GRIQUATOWN, a remote settlement in an arid region of South Africa, known mainly for its dorper sheep and jasper and tigers eye precious stones, was the unlikely birthplace of Bill Jennings, one of the world’s best Riley exponents of his time.

As a teenager the young Jennings was taken to Kimberley – about 200km distant – to see the Kimberley 100 road race. He was instantly smitten, particularly by Italian star Mario Massacuratti, who had imported various exotics, among them a pair of Bugattis, an Alfa Romeo and a Maserati 6C-34.

A cousin of the great Tazio Nuvolari, he also acquired several of the Italian legend’s cars and raced to success in the 1936 South African GP.

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Pit crew attend to the Jennings Riley Special. The car had advanced suspension at a time when most specials still used leaf springs.

Bill later moved to Cape Town, where he became a motor mechanic, but was especially interested in chassis design and engineering. After WWII, he built a Riley Nine 1100-powered special that stunned rivals and fans: it was rear-engined, with the motor mounted east-west.

It was quite successful and the basic design ended up in Formula One in 1964, when Honda used the same principle in its radical 12-cylinder 1.5litre RA271.

After campaigning the 1100 for four years, Jennings bought the 1934 ex-Freddie Dixon Riley from local driver Edgar Hoal for 150 pounds sterling.

He set about on a major improvement program, using a variety of other car components in the tubular spaceframe, including bits of Packard, Austin, Morris and Fiat.

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Bill Jennings, far left, at the start of a race in Cape Town. Table Mountain in the background.

With a lot of attention to suspension, steering, camshaft profile, valves and exhaust length, Bill ended up more than doubling the car’s power, increasing its rev limit and improving its handling.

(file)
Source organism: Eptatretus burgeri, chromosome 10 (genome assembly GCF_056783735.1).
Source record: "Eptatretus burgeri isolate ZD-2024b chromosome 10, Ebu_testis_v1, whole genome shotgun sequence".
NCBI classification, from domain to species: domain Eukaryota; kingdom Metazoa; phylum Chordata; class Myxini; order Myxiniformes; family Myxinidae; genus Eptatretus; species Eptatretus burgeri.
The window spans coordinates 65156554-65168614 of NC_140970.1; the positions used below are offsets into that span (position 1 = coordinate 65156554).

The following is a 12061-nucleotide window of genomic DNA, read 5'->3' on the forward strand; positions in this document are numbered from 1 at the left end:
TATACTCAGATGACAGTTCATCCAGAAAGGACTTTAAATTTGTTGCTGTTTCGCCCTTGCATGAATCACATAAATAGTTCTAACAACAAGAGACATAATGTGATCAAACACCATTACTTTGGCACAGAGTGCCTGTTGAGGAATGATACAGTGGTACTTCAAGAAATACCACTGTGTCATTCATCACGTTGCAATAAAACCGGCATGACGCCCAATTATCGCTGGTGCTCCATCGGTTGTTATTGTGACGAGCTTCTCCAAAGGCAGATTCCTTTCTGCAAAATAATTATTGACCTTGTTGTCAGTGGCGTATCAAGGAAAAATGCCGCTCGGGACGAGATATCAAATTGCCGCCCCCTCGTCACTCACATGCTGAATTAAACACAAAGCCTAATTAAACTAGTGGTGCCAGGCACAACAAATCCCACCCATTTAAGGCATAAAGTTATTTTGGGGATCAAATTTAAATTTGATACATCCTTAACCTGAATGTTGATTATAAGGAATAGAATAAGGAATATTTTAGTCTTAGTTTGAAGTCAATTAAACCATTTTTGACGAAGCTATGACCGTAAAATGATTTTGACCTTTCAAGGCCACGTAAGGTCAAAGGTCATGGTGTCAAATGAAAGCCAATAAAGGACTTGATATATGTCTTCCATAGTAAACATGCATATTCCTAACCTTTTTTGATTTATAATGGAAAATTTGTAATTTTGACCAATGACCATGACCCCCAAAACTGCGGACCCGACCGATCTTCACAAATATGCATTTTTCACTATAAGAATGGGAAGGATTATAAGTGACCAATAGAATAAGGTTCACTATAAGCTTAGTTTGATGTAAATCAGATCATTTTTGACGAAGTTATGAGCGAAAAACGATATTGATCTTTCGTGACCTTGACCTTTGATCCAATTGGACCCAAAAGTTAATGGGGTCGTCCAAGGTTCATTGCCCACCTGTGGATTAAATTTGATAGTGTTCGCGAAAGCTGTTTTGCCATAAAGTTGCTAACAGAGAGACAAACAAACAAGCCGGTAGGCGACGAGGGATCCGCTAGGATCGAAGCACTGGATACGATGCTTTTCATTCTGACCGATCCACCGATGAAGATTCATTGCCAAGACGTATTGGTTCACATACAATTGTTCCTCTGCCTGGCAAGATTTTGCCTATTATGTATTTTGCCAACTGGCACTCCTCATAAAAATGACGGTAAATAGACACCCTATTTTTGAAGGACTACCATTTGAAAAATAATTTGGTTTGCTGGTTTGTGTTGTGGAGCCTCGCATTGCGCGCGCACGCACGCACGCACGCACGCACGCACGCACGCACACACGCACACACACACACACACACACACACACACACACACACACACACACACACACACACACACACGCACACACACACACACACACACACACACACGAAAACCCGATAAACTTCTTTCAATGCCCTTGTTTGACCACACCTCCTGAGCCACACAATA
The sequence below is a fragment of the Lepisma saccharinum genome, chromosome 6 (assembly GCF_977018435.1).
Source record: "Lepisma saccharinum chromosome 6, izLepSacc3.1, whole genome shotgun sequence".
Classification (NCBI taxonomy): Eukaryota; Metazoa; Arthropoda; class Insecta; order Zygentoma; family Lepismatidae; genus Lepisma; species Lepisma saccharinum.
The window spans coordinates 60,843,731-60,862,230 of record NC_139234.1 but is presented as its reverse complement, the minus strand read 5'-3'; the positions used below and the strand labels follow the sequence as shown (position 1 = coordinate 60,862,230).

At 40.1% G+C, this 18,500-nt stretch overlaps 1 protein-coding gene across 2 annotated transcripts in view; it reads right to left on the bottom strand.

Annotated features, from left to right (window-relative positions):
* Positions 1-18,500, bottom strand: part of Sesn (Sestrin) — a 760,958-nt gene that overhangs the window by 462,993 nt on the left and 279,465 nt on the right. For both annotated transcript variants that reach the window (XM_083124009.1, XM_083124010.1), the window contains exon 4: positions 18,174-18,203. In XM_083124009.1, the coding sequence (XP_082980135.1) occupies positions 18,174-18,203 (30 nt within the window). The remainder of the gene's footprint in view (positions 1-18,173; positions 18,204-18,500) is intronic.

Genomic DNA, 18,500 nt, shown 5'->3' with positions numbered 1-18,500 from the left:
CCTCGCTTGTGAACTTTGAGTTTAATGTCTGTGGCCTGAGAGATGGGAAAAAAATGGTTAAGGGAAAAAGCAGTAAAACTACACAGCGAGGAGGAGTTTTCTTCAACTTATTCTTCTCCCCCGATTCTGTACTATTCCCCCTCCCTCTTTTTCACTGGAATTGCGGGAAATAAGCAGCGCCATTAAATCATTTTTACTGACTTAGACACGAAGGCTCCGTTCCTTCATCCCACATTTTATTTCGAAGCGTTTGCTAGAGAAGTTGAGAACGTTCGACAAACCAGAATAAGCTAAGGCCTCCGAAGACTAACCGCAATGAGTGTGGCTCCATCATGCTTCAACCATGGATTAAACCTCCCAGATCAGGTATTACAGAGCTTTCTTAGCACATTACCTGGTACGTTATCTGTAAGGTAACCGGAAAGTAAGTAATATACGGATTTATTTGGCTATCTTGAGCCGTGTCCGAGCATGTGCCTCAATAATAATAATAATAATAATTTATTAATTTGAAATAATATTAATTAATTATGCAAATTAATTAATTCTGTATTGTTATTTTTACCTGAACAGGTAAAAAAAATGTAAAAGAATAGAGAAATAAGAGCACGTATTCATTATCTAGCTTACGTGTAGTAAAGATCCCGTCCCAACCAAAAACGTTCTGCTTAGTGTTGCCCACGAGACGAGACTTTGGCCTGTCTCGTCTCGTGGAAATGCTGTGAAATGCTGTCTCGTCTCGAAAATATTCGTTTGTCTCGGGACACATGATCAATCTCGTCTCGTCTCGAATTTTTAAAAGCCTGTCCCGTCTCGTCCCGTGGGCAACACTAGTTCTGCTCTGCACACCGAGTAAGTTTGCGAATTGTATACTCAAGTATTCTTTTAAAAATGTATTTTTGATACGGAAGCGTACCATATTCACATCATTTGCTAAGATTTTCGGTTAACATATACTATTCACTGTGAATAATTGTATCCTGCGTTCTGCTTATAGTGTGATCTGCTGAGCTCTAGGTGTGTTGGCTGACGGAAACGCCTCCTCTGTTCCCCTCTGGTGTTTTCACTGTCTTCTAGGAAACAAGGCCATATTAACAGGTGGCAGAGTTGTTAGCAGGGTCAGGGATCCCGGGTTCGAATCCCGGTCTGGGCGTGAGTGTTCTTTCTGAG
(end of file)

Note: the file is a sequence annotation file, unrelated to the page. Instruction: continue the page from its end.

He was a very polished driver too, and from 1952 he started overhauling the mainly locally-built MG and Ford specials that dominated the flourishing South African road racing scene, taking third place in the national championship in 1953 and winning in 1954, 1956 and 1957. Plus running second in 1955.

The cherry on top, for me, was in 1957 at Grand Central, a circuit midway between Johannesburg and Pretoria, when two of the then brand new T41 Cooper-Climaxes arrived to much media hype.

They were driven by Kiwis Ronnie Moore and Ray Thackwell but their fancied cars, described in some editorials as ‘in a class of their own’, simply could not match the pace of the unpainted (to save weight) cigar-shaped Jennings Riley Special, which was a runaway winner. Second came Lord Louth, of Jersey, in his D-Type Jaguar.

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The first Jennings Riley Special of 1948, with transverse engine.

Shortly after, Jennings sold the car to Rhodesia’s John Love, for 500 quid. Love, later also to take several South African championships, immediately also scored success with it, within a fortnight winning the Heany Summer Handicap in Rhodesia from a strong field which included a brace of Cooper-Climaxes, a Connaught, an ERA and a D-Type Jag.

Love then moved to Europe to race for Ken Tyrrell.

The Jennings Riley still survives today, and is owned by Zimbabwe enthusiast and former racer Bruce Glasby.

It was simply a masterpiece of engineering.

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Bill Jennings in action, without the luxury of safety barriers.

Bill Jennings died in 2008, John Love in 2005.

Meanwhile Griquatown seems oblivious of its link with one of Southern Africa’s greatest drivers and racing engineers.

Its main claim to fame is it still produces a great sheep breed and precious stones, and the tree where Griqua leader Andries Waterboer hanged criminals in the early 1800s, is still standing proud in Water Street.

 

Specs  1935/1952 Bill Jennings Riley 1500cc Special
Chassis Jennings tubular chassis-frame
Engine Riley TT Sprite; 4 AMAL carburettors; 14:1 compression ratio
Power 135hp at 6000 rpm
Racing history South Africa Drivers championship Winner 1954, 1956, 1957

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